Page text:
Euratom report focuses on security of fuel supply

12 May 2020

A newly released Euratom Supply Agency (ESA) report has identified the three biggest threats to the availability of nuclear fuel in the EU - a lack of transport hubs open to nuclear shipments; a lack of investment in conversion facilities; and permanent reduction of production and withdrawal from uranium exploration.

The Philippe Coste conversion plant in France began operations in 2018 (Image: Orano)

Analysis of Nuclear Fuel Availability at EU Level from a Security of Supply Perspective, a report from the ESA Advisory Committee Working Group on Prices and Security of Supply, is dated March 2020 and was released by the agency on 4 May. The report identifies the threats and restrictions which could potentially jeopardise the availability of nuclear fuel and the provision of electricity at affordable prices to all EU consumers. It updates a previous report published in 2015.

The working group methodology assessed risks from threats to supply and demand balance, commercial and technical causes, and political and regulatory causes. Each risk was rated according to its probability, the scale of its likely consequences and the duration of its impact on supply. This allowed the group to draw up a ranked list of the 10 most significant risks to security of supply.

Fuel supply and inventories continue to be sufficient to ensure stable operations of all nuclear power plants in the EU, the report concludes. However, the situation of some fuel market sectors has not improved since the publication of the 2015 risk report, it says. The 'top three' risks identified in the latest report - a lack of transport hubs open to nuclear shipments; lack of investments in conversion facilities; and the permanent reduction of production and withdrawal from uranium exploration - differ from those identified in 2015, which were a lack of investment in new mines, overdependence on a single source of supply, and a lack of harmonisation and over-regulation in transport authorisation.

The transport sector - which the authors of the 2020 report say is "often unnoticed by end users" - is exposed to various challenges which can easily endanger the security of supply, the report says. Difficulty finding transport companies or ports to receive nuclear material shipments is becoming the main problem for transportation, making it increasingly expensive and more complex.

Installed UF6 conversion capacity has significantly exceeded demand for years, the report says, and together with the extensive use of secondary supplies has resulted in depressed prices which in turn has led some conversion facilities to stop production and others to produce well below their nominal capacity. Investment in new capacity, however, requires stable and sustainable prices as constructing and licensing such facilities can take 10 years or more.

"If the supply is reduced and not replaced, this may lead not only to an imbalance in supply and demand in terms of volumes, but also to a reduction in the diversification of the supply sources," it notes.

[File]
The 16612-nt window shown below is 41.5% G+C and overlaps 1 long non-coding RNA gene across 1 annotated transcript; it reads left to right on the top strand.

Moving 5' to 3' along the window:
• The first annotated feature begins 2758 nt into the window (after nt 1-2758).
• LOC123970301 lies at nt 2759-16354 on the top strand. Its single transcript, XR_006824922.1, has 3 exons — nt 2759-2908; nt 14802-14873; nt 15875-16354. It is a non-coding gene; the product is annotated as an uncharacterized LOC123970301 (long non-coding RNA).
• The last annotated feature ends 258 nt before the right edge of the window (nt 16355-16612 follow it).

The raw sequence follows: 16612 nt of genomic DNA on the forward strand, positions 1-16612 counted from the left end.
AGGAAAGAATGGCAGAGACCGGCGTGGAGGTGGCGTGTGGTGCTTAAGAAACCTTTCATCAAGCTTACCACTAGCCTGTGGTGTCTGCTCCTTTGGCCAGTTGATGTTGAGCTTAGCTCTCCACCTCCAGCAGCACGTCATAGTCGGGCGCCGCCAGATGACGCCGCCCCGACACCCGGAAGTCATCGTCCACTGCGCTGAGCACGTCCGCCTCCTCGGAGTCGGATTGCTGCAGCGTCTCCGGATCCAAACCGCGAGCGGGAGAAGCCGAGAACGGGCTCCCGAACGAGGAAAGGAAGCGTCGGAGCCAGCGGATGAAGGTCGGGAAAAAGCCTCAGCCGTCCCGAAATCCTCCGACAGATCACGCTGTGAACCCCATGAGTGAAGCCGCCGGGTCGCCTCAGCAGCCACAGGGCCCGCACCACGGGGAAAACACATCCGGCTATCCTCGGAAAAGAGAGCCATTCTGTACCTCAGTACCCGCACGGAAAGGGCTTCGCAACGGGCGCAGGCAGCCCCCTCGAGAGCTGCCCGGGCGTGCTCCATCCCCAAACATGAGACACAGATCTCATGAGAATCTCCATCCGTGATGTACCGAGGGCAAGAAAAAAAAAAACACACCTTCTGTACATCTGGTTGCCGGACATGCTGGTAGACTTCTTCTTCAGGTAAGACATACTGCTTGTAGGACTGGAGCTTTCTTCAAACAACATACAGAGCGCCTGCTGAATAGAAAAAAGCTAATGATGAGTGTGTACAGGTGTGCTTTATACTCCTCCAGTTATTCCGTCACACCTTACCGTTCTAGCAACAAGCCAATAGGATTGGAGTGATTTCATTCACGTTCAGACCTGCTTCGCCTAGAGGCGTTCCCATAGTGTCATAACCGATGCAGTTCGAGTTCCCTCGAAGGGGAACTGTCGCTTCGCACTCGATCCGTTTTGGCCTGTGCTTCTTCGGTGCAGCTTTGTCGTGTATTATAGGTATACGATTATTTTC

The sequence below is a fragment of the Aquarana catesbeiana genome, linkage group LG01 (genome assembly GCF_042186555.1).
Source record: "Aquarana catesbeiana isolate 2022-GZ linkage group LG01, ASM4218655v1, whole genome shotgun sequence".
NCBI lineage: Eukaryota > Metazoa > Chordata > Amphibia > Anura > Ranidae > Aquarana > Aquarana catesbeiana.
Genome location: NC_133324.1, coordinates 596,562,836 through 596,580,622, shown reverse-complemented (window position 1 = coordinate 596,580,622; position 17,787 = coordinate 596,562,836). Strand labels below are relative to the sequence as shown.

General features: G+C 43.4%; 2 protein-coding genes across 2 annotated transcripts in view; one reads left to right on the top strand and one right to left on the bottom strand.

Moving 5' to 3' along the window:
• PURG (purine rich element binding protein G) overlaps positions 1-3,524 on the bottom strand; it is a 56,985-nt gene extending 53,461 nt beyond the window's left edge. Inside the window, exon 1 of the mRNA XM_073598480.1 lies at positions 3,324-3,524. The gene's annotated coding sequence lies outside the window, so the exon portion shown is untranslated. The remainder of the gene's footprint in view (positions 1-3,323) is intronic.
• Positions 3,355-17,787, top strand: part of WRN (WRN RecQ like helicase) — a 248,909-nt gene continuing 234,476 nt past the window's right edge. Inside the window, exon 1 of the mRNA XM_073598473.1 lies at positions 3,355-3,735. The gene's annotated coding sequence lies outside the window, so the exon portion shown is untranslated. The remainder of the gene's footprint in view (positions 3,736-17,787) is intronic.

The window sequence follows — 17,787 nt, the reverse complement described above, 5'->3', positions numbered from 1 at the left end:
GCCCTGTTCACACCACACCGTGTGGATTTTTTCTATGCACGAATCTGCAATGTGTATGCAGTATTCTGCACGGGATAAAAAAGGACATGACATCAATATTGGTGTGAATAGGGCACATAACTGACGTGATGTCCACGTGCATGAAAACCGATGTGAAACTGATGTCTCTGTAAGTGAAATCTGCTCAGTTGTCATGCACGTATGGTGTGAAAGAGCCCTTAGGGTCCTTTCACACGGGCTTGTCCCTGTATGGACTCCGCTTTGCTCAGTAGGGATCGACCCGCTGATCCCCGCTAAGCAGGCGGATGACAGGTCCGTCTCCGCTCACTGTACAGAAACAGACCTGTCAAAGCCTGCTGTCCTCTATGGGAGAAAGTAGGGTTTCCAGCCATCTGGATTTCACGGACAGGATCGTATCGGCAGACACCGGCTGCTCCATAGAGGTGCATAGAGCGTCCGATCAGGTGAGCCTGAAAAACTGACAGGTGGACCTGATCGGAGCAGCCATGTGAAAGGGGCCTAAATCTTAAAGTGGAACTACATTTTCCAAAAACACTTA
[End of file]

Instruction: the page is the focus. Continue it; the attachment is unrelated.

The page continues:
The third highest risk - a permanent reduction of production and withdrawal from uranium exploration - is mainly the result of economic constraint, the report found. Currently, the supply of uranium concentrates is plentiful and prices are stable and low, but this can lead to a reduction in production by the mining industry to stabilise or push prices up by avoiding further excess production. Low prices also hamper the desire to invest in exploration, which is needed to discover and construct new mines to replace exhausted production and meet future demand growth.

"When market conditions are unfavourable, the mining company may decide to reduce production, put a mine under care and maintenance or shut it down for good. … If the impact on market prices is not as expected, a permanent closure of the mine will follow a first reduction of production. The lack of investment in new mines and withdrawal from uranium exploration may have consequences on the market in the medium and long-term, leading to an imbalanced market between production and demand of uranium.


The two major measures utilities should take to mitigate supply chain risks are maintaining an appropriate strategic inventory level and diversifying supply, the report says.

Regarding transport, simplifying procedures and reducing administrative burdens would save time and resources, while developing a project for licensing the companies transporting nuclear material that is common for the territory of all EU countries could reduce the administrative burden and lead to more cost-effective and less time-consuming shipments, it says. To address the specific issue of a lack of transport hubs open to nuclear shipments, it recommends putting in place alternative routes as well as the use of dedicated charter vessels.

"It is also important to make different stakeholders aware of the excellent safety record of the transport of radioactive materials," it says.

The maintenance of "appropriate levels" of inventories by EU utilities and producers would mitigate risks of nuclear fuel supply shortages in the short term, but long-term investments in new facilities are needed, it adds.

ESA is mandated under the Euratom Treaty to ensure that all users in the EU receive a regular and equitable supply of ores and nuclear fuels. Members of the Working Group on Prices and Security of Supply are drawn from nuclear generators and fuel cycle companies from various EU countries.

Researched and written by World Nuclear News